As mentioned in the interview, they're moving forward with their IndieGoGo. With the money they've raised with the help and support of 4chan, the denizens of /v/ requested that TFYC do a series highlighting females in the gaming industry, such as the one below.



The group has also received support from Facepunch Studios and some members of Reddit. In fact, the Reddit community donated enough to come up with their own character who they named Gilda Mars.

Moreover, Matthew goes on to say...
“I was surprised that 4chan was so interested in the project. To this day we receive more referral traffic from 4chan than any other page. We feel this project resonated with /v/ because it’s so game focused and we treat them with respect. When /v/ designed Vivian James and asked if she could be placed into the game, we said yes because we liked the character.”

With 16 days left on their IndieGoGo campaign, the group has accrued more than $60,000 on a goal that requires $65,000. They're very close to hitting that goal.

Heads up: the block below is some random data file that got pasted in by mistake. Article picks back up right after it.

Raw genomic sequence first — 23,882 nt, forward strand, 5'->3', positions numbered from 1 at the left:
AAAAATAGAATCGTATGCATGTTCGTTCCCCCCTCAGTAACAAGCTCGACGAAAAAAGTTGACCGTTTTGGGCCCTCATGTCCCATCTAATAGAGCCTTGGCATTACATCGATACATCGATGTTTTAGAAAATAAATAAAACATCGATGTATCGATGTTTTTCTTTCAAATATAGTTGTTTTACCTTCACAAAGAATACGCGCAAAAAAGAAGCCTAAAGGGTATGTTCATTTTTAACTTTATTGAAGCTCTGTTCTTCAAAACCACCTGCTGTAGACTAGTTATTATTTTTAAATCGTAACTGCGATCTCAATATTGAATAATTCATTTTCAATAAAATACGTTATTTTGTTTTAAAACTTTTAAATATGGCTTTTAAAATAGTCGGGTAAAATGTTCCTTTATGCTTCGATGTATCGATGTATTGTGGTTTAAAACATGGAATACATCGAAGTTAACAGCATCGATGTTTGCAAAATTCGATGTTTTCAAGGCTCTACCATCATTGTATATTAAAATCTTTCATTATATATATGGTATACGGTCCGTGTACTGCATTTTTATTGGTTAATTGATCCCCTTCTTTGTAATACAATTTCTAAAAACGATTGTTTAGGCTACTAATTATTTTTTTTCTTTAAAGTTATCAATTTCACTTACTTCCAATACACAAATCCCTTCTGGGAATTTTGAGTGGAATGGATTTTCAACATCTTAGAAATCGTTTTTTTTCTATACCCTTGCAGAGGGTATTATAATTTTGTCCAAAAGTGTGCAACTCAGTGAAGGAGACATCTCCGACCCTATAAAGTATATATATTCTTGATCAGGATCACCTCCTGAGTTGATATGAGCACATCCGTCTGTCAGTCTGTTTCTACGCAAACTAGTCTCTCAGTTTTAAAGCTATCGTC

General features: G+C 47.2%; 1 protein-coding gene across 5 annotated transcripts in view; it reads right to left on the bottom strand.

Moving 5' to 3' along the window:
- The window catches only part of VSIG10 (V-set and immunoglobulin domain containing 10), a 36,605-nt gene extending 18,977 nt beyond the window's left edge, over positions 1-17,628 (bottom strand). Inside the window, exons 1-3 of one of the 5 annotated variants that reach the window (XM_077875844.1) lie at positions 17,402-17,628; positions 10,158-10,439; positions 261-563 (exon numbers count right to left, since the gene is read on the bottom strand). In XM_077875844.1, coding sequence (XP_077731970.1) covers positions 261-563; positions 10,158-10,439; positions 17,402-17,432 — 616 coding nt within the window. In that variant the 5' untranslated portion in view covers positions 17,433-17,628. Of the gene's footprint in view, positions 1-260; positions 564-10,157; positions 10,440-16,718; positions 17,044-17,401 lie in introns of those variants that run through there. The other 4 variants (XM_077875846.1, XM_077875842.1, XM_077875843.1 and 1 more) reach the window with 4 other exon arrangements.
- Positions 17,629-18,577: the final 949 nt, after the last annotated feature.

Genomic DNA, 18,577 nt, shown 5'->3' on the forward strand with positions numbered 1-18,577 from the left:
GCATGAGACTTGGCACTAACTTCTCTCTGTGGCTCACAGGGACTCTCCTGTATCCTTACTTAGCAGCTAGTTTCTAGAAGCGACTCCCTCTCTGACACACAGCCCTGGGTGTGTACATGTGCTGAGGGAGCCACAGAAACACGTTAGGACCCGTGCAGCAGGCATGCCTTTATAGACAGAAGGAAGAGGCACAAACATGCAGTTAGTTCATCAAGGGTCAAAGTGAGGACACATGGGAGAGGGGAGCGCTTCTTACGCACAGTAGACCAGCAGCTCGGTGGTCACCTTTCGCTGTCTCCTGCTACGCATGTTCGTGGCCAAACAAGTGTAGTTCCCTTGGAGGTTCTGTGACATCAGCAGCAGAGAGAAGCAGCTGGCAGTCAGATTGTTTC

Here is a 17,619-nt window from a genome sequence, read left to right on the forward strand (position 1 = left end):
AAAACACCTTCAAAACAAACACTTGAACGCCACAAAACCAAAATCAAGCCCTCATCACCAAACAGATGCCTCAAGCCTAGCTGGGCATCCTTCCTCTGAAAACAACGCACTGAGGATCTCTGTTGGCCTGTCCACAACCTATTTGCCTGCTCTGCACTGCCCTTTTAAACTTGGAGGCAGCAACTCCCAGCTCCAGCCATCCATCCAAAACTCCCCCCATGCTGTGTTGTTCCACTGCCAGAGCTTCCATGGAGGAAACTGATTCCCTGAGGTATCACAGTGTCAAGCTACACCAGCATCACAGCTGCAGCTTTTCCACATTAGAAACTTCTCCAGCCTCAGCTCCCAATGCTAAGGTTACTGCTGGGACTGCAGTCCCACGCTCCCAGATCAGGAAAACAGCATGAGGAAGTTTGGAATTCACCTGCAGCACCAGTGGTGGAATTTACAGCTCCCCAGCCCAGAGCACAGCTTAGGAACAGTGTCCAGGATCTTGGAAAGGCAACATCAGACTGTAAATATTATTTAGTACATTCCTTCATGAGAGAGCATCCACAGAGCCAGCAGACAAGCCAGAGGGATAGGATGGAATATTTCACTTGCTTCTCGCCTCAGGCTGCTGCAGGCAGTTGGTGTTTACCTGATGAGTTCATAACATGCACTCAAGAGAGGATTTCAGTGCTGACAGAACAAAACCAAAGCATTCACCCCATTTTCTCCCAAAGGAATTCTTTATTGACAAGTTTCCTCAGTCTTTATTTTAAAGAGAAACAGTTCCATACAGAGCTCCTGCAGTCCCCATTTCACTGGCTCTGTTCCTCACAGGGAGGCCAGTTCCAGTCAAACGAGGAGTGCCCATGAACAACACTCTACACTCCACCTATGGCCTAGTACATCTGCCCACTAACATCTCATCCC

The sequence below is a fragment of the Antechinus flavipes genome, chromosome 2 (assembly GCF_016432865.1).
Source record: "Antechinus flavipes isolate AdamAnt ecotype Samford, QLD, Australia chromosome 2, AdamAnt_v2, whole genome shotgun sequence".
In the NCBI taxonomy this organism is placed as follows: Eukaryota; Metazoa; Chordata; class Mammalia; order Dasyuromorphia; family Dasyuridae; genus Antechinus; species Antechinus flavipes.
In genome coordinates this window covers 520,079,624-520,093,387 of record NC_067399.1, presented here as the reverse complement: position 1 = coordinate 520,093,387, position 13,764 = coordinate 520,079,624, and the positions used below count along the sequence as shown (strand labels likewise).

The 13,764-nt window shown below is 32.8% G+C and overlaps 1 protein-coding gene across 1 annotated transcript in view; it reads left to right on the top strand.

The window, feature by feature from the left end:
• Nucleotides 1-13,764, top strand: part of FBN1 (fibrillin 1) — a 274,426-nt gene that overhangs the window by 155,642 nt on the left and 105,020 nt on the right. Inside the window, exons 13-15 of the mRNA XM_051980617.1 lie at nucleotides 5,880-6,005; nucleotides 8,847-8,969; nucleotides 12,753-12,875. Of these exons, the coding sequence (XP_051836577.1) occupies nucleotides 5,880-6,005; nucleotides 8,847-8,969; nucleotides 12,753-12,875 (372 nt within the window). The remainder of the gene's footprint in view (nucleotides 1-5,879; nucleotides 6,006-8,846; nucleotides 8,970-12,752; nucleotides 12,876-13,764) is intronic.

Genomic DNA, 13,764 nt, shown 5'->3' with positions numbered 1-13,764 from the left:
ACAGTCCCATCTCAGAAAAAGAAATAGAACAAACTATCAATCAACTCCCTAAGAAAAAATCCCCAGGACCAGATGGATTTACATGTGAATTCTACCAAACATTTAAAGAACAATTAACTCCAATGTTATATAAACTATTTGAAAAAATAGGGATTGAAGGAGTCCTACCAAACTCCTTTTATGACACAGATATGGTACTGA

Throughout all of this they have avoided mudslinging and getting involved with vicious attacks – despite being hacked, attacked and shutdown multiple times. The gaming community has rallied around their cause with great fervor.

Closing out the interview, Matthew states...
“The point of TFYC was to show that women had good ideas and that men support them. People often forget the second part. To every guy out there that supported us, thank for showing that so many men actually care about women’s issues. For the women that are just hearing about the contest, remember that we want you making games just as much you do.”

You can check out the entire interview over on AGPNation.

You can find out more about The Fine Young Capitalists, their goals, their ideals and what they hope to achieve with the Game Jam by visiting their official website.